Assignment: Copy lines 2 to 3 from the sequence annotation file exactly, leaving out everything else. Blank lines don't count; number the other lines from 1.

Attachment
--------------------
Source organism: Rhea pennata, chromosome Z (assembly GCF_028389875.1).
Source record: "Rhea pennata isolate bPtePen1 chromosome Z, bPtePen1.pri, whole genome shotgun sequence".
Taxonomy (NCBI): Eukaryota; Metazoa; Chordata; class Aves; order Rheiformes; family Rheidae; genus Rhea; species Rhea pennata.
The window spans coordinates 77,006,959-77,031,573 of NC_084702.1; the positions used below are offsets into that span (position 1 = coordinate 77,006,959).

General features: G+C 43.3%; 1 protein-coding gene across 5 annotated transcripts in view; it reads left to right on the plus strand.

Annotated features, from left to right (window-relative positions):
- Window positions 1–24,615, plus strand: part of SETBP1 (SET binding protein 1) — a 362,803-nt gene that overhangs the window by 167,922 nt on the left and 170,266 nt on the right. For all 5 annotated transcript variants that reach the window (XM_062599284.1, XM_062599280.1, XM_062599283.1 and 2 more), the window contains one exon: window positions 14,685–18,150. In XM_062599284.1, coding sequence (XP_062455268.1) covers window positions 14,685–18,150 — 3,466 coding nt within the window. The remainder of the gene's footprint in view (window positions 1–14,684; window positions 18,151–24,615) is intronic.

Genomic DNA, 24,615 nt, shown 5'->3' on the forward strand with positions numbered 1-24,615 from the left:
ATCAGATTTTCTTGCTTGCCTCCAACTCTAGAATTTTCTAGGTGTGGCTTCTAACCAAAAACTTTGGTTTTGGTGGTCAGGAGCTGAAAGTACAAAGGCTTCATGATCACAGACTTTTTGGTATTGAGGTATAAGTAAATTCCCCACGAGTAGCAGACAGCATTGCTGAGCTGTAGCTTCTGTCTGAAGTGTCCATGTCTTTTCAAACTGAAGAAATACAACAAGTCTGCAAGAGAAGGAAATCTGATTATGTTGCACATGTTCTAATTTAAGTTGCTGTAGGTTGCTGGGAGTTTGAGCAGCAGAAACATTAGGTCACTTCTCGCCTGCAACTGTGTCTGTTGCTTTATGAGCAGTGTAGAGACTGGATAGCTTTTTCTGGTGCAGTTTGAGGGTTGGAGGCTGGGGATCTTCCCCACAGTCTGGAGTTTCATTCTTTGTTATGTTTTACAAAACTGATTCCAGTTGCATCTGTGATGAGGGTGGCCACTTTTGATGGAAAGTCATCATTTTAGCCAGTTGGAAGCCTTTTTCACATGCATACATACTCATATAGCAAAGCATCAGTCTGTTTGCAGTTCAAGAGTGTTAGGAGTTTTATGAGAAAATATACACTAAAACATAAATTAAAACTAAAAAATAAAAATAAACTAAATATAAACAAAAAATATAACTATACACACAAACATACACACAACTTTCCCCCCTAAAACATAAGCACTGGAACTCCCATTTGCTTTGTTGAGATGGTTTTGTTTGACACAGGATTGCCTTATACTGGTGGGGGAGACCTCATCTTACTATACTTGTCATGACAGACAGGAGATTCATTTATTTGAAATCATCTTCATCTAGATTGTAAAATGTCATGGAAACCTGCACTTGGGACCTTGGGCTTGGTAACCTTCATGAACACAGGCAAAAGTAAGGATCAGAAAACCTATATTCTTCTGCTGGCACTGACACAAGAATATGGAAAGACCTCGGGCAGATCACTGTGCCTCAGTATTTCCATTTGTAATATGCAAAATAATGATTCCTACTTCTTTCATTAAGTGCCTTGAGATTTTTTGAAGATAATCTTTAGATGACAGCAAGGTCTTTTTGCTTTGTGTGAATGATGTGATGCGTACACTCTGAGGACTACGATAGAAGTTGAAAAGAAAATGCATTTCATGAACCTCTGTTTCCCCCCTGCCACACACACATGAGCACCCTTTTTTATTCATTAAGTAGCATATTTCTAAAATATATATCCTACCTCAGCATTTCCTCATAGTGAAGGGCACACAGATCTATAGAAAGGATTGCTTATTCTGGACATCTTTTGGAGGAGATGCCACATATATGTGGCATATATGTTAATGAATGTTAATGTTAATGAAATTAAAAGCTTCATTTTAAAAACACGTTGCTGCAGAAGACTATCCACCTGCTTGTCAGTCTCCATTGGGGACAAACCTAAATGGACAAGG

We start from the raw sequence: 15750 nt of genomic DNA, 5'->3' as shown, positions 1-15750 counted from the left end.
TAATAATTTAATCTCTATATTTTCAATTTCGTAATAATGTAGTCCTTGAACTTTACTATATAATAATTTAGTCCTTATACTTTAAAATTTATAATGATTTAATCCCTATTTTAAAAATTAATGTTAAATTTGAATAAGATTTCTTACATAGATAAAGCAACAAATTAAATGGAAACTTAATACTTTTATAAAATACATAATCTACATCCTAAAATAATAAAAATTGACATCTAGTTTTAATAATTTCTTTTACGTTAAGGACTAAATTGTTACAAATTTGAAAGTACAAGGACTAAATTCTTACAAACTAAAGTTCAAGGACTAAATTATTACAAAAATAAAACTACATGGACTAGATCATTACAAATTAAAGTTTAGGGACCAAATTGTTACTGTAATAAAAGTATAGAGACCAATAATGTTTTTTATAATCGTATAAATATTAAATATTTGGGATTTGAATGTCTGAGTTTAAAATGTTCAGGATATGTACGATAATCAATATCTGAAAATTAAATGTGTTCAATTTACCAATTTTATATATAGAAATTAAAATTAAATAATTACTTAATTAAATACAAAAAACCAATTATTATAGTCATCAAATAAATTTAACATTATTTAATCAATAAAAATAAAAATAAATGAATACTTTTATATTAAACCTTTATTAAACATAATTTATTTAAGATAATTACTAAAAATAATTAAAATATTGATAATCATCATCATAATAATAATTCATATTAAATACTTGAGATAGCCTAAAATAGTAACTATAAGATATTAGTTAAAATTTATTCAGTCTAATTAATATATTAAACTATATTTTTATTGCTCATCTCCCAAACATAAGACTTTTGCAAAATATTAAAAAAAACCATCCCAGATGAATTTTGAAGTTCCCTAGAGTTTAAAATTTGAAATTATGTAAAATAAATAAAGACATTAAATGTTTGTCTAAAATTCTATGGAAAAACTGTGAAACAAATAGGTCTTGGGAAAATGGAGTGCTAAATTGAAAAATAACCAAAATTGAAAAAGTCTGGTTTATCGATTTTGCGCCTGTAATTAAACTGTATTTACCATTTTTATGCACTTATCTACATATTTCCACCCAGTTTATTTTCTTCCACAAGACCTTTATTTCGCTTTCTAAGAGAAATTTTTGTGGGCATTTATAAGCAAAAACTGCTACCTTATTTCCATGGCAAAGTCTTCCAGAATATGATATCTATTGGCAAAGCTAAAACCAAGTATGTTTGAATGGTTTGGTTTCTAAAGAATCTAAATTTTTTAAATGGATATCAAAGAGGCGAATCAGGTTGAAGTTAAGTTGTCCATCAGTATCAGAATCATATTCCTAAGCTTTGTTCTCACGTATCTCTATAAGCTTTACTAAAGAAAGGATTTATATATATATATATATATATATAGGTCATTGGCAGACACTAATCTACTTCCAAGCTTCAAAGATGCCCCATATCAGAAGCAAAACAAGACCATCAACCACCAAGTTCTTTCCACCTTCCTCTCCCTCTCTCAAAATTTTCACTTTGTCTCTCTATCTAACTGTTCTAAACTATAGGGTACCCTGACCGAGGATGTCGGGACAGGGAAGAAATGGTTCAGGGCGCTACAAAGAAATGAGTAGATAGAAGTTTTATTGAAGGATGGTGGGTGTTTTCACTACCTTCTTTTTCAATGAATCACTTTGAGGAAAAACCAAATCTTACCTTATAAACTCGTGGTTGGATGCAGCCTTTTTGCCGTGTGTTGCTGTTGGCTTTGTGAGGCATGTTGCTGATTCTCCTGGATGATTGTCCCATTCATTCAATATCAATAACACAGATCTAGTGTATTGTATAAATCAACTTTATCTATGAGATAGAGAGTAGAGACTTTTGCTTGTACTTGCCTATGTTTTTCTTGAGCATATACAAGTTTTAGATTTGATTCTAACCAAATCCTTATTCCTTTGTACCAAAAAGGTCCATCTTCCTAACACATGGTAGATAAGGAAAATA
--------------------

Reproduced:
Source record: "Rhea pennata isolate bPtePen1 chromosome Z, bPtePen1.pri, whole genome shotgun sequence".
Taxonomy (NCBI): Eukaryota; Metazoa; Chordata; class Aves; order Rheiformes; family Rheidae; genus Rhea; species Rhea pennata.